A university in Hungary, created to foster democracy in post-Communist central Europe, seems about to be pushed over the border into Austria.
It is being claimed as the first time since World War Two that a university in a European democracy will have been forced to close.
This weekend sees the deadline for the shutdown of the majority of courses taught by the Central European University in Budapest.
The university, founded by the billionaire backer of liberal causes George Soros, has been at the centre of a symbolic struggle over academic freedom.
For almost two years, the university has been battling with the authorities to stay in Budapest.
When the story began to reach an international audience, it still seemed likely that, despite the angry rhetoric, an agreement would be reached.
That was not least because of the international condemnation at the prospect of a university being forced to close in modern Europe.
But now the cliff edge has really been reached - and protesters' calls for a last-minute change of policy appear to have been rejected.
The university says that unless a deal is reached by 1 December, it will "have no other choice" but to move its teaching, with plans announced for Vienna.
It will be legally unable to admit new students to study in Hungary from next year and, even though existing students can continue until they finish in Budapest, future students will have to study elsewhere.
The Hungarian government rejects this, saying the fault lies with the university in failing to comply with higher education regulations.
Its spokesman said the deadline was the university's choice, not the government's - and that an agreement could not be reached in "such a short time".
There is a complex argument about the university's accreditation in the United States - and negotiations in the US more than a year ago seemed to have reached a deal.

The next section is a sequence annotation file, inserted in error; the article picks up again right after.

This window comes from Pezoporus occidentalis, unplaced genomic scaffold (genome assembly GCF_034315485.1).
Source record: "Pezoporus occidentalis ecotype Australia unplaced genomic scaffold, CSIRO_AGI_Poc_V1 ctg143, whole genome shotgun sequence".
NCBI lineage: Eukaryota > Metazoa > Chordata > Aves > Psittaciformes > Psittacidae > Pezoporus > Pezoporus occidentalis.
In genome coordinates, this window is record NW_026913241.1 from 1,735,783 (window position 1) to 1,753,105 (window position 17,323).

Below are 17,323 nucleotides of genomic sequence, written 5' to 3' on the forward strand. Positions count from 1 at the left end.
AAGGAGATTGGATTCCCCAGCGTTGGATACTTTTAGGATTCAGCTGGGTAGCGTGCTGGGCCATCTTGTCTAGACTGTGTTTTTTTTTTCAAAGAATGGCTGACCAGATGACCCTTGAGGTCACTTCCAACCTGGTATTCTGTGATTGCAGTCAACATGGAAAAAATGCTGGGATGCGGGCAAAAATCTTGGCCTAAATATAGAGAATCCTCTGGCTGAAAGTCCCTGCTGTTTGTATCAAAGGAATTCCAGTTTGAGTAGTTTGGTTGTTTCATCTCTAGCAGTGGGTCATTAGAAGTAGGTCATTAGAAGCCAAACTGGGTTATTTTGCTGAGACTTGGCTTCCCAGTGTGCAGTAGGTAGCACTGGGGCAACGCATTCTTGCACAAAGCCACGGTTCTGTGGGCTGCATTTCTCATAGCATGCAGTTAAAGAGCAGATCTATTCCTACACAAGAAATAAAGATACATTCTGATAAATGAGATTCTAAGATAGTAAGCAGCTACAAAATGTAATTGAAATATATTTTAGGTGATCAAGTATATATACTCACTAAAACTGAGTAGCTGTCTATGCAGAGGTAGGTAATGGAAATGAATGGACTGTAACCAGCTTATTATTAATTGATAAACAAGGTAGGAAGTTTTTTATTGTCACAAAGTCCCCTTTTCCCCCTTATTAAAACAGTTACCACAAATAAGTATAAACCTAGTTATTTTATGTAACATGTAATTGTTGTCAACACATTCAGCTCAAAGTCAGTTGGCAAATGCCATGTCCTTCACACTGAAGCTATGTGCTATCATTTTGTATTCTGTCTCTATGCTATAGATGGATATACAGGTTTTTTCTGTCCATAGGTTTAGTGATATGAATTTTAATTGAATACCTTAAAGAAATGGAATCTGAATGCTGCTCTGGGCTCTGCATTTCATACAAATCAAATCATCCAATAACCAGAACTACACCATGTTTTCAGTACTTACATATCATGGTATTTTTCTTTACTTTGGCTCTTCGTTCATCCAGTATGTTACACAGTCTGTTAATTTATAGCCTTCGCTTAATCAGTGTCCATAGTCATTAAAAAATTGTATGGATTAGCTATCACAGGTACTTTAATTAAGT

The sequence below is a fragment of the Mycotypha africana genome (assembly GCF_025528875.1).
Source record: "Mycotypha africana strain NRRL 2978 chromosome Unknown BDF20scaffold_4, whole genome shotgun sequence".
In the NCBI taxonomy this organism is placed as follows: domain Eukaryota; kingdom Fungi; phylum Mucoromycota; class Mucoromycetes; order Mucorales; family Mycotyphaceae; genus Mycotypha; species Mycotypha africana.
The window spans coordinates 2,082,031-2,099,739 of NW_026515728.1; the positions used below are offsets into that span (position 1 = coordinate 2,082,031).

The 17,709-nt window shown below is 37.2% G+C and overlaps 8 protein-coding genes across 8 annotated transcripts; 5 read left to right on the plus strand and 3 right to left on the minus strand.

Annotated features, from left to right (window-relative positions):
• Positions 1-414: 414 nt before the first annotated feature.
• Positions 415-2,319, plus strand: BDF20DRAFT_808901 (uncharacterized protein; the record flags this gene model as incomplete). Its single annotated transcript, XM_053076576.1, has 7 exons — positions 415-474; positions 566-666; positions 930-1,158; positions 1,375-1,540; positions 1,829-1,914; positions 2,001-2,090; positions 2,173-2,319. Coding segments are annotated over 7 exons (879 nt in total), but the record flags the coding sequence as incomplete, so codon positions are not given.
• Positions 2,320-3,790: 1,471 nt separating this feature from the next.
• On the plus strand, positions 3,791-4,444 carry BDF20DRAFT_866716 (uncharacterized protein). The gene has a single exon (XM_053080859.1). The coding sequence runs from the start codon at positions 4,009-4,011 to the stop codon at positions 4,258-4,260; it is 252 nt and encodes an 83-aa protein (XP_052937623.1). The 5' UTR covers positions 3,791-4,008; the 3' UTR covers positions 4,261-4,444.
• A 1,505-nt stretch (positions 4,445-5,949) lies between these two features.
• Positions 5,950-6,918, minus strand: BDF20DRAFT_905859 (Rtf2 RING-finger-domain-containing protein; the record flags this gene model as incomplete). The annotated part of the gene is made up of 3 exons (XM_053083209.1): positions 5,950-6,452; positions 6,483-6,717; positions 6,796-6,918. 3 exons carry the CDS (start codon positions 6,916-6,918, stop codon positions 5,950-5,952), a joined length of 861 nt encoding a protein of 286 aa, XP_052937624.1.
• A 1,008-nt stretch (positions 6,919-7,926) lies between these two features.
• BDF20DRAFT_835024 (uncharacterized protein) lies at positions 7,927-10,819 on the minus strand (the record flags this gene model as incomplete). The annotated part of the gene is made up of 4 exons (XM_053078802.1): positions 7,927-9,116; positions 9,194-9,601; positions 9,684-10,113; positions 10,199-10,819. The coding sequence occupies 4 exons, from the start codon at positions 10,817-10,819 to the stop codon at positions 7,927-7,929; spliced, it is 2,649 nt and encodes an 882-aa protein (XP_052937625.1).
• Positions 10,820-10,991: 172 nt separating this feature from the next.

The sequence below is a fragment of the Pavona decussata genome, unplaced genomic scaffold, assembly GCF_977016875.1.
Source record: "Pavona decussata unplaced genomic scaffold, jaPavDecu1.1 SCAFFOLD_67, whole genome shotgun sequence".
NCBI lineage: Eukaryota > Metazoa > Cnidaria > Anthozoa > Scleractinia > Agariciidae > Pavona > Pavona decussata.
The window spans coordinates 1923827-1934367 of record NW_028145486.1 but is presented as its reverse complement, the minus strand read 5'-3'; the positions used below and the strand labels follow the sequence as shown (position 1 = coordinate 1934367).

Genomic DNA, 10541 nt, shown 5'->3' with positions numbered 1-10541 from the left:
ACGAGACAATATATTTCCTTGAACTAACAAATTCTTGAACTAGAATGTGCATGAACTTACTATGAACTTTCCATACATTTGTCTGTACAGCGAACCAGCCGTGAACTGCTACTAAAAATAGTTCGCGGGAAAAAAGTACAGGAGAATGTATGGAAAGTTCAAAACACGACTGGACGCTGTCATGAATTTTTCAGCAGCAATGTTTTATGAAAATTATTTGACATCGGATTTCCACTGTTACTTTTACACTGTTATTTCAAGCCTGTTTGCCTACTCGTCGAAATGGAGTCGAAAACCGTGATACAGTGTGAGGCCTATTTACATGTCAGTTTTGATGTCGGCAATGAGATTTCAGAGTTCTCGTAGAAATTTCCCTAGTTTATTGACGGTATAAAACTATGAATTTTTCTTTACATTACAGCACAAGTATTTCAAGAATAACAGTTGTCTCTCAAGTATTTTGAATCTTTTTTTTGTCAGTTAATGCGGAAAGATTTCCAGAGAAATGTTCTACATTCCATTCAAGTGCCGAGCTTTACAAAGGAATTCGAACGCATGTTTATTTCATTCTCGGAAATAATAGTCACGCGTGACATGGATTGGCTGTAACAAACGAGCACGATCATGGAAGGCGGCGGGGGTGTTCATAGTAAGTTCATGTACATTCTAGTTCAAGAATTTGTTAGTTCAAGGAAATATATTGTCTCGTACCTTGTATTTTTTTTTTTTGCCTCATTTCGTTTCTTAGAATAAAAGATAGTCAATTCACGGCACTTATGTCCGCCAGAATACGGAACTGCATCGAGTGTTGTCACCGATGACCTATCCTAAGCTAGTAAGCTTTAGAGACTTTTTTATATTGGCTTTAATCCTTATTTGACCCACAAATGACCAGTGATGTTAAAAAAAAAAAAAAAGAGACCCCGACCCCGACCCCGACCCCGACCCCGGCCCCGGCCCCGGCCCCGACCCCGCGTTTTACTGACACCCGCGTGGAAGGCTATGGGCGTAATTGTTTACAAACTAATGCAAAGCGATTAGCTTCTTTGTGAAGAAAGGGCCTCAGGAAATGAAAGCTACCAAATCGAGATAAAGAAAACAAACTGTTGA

But not far below the surface is a much bigger cultural and political battle.
Much of this has focused on Hungarian-born Mr Soros.
Mr Soros is the target of attacks from Viktor Orban's nationalist government, accused of being in favour of mass immigration, a globalist who will undermine the country's culture and identity.
The university has become an emblem of this ideological arm-wrestling.
Looking West or East?
It is a long way from the optimism of how it was founded - and says something about the shifting political sands.
It was opened in 1991 as an English-speaking graduate school, supporting the growth of free-market democracy in central Europe, as it emerged from totalitarian Communist regimes.
This liberal institution, looking to the West rather than the East, has been swimming against the rising tide of populism.
And now it seems to be going under.
The foreign affairs minister has shown no sign of conciliation - saying the "Soros university" was not "searching for a solution, but just wants a political commotion".
The official position remains that the university does not meet the regulatory requirements - and the complaints about academic freedom are a dishonest smokescreen which are "hard to stomach".
Calling the West's bluff
Without an agreement, the CEU building will remain in Budapest and students can finish their courses, but most of the institution will become a university in exile in Vienna.
It might also show the lack of impact of Western disapproval. Hungary has called the West's bluff.
The US state department has been unambiguous in backing the CEU.
Germany's chancellor Angela Merkel has been pushing for a deal.
The European Commission has spoken strongly in defence of the university.
The University of Oxford's vice chancellor, Louise Richardson, joined the CEU's board in a sign of solidarity, saying that Hungary was threatening academic freedom.
None of these seem to have had influence.
It also raises questions about how much academic freedom is really valued.
The UK government has been muted about the CEU. But it's not been shy of generating headlines about free speech in universities at home.
In England, ministers have launched multiple stories about university free speech, issuing guidelines, strong warnings and even holding a "free speech summit" earlier this year.
Universities Minister Sam Gyimah says: "At the heart of the mission of every university is the relentless and rigorous search for truth. Freedom of expression and thought is vital to this."
But what about when a university is having to shut down? Will there be any consequences?
It is more than the doors of a university which will have closed.